When I posted to speedsolving.com, someone pointed me to Oliver Nagy’s sticker site. Oliver is based in Hungary, and apparently makes custom stickers for a lot of Euorpean cubers. I contacted Oliver through his site, and exchanged a few emails. He was extremely responsive and easy to work with. Here’s a link to the logo section of his shop. Continue reading →
UPDATE: I just received a set of color stickers from Oliver Nagy’s shop, and prefer them over the ones described below. Review here.
About a month ago, I wrote about my crazy idea of having custom center cubie stickers made for my cubes. Cubesmith offered that service at one time, and now doesn’t. Bummer. Not one to give up easily, I reached out to handful of sticker sites. The quotes I got back varied widely, from $19 to $625. Yes, six-hundred dollars! In (very partial) defense, those more expensive ones included one-time art, silkscreen fabrication, and die-cut tooling charges that would not appear on repeat orders. And those would have been exceptionally high quality stickers with precision screening akin to the Cubesmith logo stickers.
Alas, not willing to throw hundreds of dollars at this project, I settled on one of the cheaper options: 123Stickers.com. For $20.00 plus $4.95 in shipping, they quoted 180 custom-sized (0.61″ square with rounded corners) CMYK (multi-color) stickers on vinyl with a UV coating. Continue reading →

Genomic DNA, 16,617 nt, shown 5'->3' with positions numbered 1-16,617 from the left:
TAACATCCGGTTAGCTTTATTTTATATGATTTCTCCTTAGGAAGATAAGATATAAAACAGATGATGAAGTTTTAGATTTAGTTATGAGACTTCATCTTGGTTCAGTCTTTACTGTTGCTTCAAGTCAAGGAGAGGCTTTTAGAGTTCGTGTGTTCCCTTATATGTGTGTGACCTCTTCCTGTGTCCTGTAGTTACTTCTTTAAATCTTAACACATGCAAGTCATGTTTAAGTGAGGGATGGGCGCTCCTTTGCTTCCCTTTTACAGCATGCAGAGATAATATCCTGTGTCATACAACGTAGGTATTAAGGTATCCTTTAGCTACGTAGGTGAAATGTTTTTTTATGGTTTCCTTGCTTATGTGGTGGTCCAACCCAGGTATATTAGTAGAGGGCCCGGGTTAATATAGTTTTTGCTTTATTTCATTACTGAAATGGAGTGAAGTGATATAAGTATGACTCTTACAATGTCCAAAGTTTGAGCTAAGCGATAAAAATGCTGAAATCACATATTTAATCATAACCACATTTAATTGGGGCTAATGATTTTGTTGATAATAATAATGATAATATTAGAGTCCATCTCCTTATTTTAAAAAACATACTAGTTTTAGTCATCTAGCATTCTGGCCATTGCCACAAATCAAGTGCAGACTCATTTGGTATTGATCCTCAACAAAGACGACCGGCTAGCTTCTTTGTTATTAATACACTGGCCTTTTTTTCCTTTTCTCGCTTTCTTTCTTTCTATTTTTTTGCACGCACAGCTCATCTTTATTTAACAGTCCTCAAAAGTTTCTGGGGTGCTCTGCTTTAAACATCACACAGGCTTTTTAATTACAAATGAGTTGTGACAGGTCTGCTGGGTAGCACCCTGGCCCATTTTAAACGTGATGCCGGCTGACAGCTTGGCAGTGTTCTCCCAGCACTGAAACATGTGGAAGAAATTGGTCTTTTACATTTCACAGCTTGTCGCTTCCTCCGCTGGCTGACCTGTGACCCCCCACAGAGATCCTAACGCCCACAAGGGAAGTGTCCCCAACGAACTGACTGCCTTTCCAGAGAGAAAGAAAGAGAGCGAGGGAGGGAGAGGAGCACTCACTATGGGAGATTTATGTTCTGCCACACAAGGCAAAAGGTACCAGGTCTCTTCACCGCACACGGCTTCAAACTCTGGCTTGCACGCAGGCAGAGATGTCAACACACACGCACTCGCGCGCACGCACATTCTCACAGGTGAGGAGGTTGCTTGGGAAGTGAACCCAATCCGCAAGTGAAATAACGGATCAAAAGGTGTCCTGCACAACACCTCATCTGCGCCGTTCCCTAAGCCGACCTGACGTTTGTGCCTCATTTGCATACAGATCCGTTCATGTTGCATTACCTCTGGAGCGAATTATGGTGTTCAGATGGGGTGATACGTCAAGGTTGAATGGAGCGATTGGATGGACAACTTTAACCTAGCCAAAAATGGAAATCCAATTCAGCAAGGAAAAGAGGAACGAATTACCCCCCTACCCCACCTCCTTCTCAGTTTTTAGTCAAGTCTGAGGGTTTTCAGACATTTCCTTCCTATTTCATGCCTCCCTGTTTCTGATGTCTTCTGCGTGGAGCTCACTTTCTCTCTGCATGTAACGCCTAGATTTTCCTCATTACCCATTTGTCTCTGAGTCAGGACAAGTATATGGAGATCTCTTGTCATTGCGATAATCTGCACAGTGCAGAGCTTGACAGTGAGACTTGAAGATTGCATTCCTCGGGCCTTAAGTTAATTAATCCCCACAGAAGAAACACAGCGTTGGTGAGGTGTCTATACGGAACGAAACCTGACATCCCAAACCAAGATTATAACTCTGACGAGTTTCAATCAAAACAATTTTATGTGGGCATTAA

The rabbit hole deepens…. As I’ve become a fan of re-stickering my cubes with higher-quality, high-brightness stickers from Cubesmith, I haven’t wanted to add the Cubesmith logo to my cubes. Maybe it’s just me, but I’m generally not a fan of branding/logos. Leave the horsey off my “polo” shirts, please…. Same with my cubes, I suppose. That means that the white faces of my re-stickered cubes are ALL white, without that contrasting, easy to pick out center cubie — which means more hunting during inspection.
Wouldn’t it be cool, I thought, if I could create my own custom center logos? Turns out, Cubesmith once offered a custom logo printing service, but no longer does. There are some Youtube tutorials on how to create your own using tape, laser printer toner, etc. I tried those methods; they don’t work. Printing on clear mailing labels does sort of work, but the toner wears off quickly and it’s hard to shape the labels perfectly.
So, I’ve decided to order commercial custom stickers. I have some leads on sticker houses that can do stickers this small for relatively inexpensive rates (between $25-$50 for a good amount of the stickers). While I continue to search for exactly the right vendor, I mocked up a handful of logos. The “G” comes from my last name.
I have a couple favorites in the group, depending on if I do single color or full-color. In the meanwhile, here are a couple of them printed out on clear mailing labels: